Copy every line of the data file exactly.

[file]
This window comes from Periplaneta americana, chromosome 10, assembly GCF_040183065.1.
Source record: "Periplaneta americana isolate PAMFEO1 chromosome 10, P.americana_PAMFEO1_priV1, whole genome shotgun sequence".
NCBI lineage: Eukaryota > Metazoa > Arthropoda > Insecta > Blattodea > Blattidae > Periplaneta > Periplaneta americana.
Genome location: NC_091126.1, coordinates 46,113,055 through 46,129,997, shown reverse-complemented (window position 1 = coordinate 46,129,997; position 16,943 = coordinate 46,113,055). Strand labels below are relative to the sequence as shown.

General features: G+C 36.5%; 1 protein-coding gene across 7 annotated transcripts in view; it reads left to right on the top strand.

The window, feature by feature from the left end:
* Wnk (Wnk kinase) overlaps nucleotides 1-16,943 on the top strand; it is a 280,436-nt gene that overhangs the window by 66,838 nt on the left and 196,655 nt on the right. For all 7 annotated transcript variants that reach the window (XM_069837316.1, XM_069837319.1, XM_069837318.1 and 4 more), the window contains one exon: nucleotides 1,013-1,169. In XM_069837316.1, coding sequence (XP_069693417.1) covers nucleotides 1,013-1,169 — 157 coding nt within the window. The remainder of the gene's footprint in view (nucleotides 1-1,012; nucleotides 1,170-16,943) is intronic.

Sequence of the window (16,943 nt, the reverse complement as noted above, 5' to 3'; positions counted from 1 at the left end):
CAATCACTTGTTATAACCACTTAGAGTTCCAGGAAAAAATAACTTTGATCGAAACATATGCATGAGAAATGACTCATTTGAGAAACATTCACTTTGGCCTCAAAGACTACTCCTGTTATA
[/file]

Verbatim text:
This window comes from Periplaneta americana, chromosome 10, assembly GCF_040183065.1.
Source record: "Periplaneta americana isolate PAMFEO1 chromosome 10, P.americana_PAMFEO1_priV1, whole genome shotgun sequence".
NCBI lineage: Eukaryota > Metazoa > Arthropoda > Insecta > Blattodea > Blattidae > Periplaneta > Periplaneta americana.
Genome location: NC_091126.1, coordinates 46,113,055 through 46,129,997, shown reverse-complemented (window position 1 = coordinate 46,129,997; position 16,943 = coordinate 46,113,055). Strand labels below are relative to the sequence as shown.

General features: G+C 36.5%; 1 protein-coding gene across 7 annotated transcripts in view; it reads left to right on the top strand.

The window, feature by feature from the left end:
* Wnk (Wnk kinase) overlaps nucleotides 1-16,943 on the top strand; it is a 280,436-nt gene that overhangs the window by 66,838 nt on the left and 196,655 nt on the right. For all 7 annotated transcript variants that reach the window (XM_069837316.1, XM_069837319.1, XM_069837318.1 and 4 more), the window contains one exon: nucleotides 1,013-1,169. In XM_069837316.1, coding sequence (XP_069693417.1) covers nucleotides 1,013-1,169 — 157 coding nt within the window. The remainder of the gene's footprint in view (nucleotides 1-1,012; nucleotides 1,170-16,943) is intronic.

Sequence of the window (16,943 nt, the reverse complement as noted above, 5' to 3'; positions counted from 1 at the left end):
CAATCACTTGTTATAACCACTTAGAGTTCCAGGAAAAAATAACTTTGATCGAAACATATGCATGAGAAATGACTCATTTGAGAAACATTCACTTTGGCCTCAAAGACTACTCCTGTTATA